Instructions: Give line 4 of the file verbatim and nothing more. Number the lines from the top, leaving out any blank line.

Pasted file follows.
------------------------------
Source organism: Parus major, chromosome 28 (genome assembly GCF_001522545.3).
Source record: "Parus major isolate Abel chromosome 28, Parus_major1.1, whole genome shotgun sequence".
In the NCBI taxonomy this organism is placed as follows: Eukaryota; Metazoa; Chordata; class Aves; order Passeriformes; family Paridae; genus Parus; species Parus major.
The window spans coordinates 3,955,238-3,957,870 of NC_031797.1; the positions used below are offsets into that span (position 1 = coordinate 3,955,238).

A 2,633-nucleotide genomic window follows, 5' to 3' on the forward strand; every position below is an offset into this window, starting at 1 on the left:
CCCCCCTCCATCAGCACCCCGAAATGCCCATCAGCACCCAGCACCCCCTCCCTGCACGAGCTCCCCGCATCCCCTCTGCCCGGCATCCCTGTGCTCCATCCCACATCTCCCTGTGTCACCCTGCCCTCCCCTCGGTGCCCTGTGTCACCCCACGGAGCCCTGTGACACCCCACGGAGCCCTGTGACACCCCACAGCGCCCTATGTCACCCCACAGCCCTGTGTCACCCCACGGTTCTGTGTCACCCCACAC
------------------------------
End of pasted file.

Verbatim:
The window spans coordinates 3,955,238-3,957,870 of NC_031797.1; the positions used below are offsets into that span (position 1 = coordinate 3,955,238).